President Bush, meanwhile, is moving forward with plans to curb Medicaid spending at the national level. His new budget recommends cutting federal spending in Medicaid by $45 billion over the next 10 years.
In his remarks Gov. Bredesen said that while Tennessee has a "particularly acute problem because of the scope of our program, we are just the leading edge of what is happening across the nation."
He said one study estimates that 22 states can expect to allocate more than half of all new tax revenue in the next five years to Medicaid.
"Medicaid is a clear and present danger to the budgets and priorities of the states," he said.
About a half-dozen protesters gathered outside the North Carolina State University conference center where the event was held to oppose Bredesens appearance, the Associated Press reported.
The AP quoted protesters saying the governors proposal to cut TennCare would eliminate coverage for 67,000 adults with serious medical conditions who cannot get insurance any other way.
Gov. Bredesen said charging patients even a token fee for each visit to a doctor would add "economic tension" and be a start toward reform.
"This is not about being hardhearted," he said. "Its a basic truth (that) people value the things they pay for and dont value what is free."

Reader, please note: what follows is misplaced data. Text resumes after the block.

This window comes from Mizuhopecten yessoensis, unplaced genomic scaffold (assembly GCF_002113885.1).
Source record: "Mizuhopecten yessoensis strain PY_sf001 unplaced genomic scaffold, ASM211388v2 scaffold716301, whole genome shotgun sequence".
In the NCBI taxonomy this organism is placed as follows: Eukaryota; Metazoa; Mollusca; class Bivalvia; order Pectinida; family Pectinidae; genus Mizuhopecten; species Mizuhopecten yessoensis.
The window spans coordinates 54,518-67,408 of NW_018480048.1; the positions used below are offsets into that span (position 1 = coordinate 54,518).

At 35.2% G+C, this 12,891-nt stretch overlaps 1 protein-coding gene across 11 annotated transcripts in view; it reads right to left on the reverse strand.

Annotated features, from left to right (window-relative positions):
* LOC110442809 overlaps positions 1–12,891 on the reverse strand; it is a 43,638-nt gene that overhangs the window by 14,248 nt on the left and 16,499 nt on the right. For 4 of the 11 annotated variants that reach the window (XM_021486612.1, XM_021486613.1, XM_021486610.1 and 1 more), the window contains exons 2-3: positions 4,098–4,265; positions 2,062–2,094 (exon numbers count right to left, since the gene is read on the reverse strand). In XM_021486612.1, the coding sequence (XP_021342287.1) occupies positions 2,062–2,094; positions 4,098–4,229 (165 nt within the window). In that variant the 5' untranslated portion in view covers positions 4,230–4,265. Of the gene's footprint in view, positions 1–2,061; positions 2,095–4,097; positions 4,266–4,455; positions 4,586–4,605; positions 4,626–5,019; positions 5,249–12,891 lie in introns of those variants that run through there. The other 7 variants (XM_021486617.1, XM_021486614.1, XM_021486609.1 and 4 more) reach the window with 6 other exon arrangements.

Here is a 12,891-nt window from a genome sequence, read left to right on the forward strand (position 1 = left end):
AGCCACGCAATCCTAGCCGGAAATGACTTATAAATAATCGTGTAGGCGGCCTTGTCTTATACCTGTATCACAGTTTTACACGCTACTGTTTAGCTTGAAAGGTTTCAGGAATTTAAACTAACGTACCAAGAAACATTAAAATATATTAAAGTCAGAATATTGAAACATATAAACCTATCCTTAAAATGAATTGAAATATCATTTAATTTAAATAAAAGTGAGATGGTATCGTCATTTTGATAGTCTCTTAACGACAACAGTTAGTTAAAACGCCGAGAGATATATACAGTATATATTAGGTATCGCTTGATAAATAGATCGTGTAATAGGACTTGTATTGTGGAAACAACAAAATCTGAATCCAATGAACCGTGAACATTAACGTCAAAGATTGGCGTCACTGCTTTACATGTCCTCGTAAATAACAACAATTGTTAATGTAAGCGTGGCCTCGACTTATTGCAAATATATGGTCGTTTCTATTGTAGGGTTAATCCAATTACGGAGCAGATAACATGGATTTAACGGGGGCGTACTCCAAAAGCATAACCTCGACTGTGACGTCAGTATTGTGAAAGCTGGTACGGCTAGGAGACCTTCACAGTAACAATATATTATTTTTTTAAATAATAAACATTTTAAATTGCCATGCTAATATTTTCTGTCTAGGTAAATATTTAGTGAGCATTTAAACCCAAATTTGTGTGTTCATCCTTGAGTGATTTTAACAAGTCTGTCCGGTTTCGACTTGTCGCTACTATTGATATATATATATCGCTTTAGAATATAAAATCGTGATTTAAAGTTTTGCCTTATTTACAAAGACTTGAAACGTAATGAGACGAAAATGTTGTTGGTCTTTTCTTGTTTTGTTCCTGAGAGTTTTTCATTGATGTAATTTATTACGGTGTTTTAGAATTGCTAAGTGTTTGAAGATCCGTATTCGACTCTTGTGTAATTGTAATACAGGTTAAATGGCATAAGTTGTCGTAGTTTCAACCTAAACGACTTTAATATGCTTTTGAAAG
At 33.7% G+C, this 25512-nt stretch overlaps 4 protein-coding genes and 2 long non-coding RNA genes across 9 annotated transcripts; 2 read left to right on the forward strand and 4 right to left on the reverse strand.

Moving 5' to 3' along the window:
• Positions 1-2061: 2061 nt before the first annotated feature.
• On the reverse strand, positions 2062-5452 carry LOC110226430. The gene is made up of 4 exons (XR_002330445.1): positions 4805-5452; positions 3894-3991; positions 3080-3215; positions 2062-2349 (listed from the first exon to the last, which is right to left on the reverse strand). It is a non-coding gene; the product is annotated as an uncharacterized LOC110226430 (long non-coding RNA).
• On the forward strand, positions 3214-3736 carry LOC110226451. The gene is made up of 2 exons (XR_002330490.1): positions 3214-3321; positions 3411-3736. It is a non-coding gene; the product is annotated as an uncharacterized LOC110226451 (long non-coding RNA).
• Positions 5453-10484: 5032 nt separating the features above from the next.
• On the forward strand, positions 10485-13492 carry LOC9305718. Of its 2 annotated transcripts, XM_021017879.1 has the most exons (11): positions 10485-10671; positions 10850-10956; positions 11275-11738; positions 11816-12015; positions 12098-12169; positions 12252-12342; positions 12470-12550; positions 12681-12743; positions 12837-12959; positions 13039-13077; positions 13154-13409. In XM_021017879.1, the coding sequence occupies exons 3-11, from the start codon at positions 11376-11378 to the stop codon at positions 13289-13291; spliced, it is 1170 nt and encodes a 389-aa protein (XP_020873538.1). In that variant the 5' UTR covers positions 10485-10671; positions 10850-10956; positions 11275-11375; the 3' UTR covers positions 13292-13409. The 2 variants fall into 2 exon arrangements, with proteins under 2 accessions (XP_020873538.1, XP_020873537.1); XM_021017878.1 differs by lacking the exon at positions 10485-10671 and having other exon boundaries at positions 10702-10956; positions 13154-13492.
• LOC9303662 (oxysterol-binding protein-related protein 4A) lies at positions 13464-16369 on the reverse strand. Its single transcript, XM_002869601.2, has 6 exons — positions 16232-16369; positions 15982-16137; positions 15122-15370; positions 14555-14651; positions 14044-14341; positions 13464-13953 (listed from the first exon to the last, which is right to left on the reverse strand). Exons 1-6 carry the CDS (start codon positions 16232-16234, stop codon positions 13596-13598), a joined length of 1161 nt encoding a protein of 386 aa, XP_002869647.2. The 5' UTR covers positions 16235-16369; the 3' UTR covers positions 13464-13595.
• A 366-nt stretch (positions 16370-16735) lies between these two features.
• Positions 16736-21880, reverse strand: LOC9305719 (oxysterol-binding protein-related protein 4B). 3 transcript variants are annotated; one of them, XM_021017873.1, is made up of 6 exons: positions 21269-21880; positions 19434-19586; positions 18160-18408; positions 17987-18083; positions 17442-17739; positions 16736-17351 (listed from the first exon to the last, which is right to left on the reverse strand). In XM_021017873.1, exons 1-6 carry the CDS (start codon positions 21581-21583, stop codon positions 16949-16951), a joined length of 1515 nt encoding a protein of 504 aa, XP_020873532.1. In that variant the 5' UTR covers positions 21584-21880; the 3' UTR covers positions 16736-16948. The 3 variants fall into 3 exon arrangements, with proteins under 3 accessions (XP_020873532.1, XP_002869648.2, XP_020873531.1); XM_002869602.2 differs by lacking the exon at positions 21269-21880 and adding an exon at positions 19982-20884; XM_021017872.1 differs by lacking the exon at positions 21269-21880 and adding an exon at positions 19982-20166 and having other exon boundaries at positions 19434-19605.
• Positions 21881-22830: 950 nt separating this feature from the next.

He also recommended prioritizing medical care. For example, he said, the government should pay for prenatal care and necessary surgery before covering the costs of antihistamines and heartburn medication. Tennessee spends more than $200 million a year on those two categories of drugs alone, he said.
He also said that states should reject paying for some medicines that havent been proven to be effective.
Staff writer Andy Sher contributed to this report.
E-mail Andy Sher at email@example.com
Holy sh** -- someone actually gets it...amazing!!!
If he runs, he won't win the nomination.
MEDICAID IS SOCIALISM!......
BOY HOWDY! You got that right! My property taxes doubled so he could give a $400 million stadium to Bud Adams. And when Bredesen was in private business, it's my understanding that his investors lost their shirts while he ended up with a $100 million personal fortune.
Local voters, however, were so football mad, they approved the deal.
Don't get me wrong, I have nothing against football in general or the Titans in particular. I just fail to agree that my tax dollars should be spent to enrich private business.